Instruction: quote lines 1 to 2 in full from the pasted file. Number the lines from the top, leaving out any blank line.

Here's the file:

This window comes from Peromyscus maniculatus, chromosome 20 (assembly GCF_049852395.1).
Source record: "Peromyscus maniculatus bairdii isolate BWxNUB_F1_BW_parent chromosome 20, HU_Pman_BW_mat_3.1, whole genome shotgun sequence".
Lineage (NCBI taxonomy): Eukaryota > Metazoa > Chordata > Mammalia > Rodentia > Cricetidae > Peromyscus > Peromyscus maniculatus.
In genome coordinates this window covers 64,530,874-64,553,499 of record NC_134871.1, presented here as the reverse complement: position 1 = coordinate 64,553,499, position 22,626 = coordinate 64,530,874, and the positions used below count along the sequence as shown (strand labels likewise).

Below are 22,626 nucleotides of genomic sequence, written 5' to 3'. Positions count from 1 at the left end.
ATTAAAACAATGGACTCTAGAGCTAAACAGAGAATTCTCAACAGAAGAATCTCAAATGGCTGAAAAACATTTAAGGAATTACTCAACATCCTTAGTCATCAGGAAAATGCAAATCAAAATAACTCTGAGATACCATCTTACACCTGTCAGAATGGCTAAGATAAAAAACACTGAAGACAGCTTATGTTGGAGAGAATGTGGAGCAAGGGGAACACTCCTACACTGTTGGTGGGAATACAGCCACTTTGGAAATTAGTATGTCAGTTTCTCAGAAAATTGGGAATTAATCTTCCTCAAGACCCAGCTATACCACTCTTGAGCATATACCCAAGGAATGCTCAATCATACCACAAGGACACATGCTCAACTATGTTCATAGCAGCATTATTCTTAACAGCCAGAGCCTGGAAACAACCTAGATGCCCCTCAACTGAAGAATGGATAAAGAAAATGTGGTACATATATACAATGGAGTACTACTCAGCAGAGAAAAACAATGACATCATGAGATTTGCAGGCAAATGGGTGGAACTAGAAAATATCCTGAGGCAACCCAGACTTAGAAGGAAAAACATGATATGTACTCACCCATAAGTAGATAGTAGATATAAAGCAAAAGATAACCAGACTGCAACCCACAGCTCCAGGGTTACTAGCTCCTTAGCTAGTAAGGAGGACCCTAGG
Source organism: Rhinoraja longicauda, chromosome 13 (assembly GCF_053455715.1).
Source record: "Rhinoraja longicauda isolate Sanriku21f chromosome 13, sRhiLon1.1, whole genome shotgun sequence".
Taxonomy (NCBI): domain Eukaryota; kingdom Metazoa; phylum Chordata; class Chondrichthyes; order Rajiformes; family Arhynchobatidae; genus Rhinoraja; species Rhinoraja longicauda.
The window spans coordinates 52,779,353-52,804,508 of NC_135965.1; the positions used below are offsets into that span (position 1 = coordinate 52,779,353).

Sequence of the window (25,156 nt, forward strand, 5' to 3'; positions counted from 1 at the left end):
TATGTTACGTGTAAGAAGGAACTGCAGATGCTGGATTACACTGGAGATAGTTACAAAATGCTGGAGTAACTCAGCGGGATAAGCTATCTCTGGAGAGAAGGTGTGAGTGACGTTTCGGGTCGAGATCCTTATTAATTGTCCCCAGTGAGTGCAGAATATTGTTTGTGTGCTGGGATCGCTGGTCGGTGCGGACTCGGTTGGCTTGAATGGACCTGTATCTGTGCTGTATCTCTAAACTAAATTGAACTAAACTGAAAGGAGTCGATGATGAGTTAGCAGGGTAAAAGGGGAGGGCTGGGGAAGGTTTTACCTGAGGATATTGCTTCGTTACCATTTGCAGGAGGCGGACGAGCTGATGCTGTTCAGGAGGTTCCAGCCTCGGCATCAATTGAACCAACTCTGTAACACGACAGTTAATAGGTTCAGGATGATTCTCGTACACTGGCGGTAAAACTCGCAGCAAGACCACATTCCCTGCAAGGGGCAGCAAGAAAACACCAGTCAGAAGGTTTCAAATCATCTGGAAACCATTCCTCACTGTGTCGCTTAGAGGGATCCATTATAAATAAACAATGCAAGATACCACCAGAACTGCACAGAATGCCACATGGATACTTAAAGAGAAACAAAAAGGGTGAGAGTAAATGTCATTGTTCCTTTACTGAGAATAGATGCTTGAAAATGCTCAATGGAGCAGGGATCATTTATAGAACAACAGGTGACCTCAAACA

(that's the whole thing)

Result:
This window comes from Peromyscus maniculatus, chromosome 20 (assembly GCF_049852395.1).
Source record: "Peromyscus maniculatus bairdii isolate BWxNUB_F1_BW_parent chromosome 20, HU_Pman_BW_mat_3.1, whole genome shotgun sequence".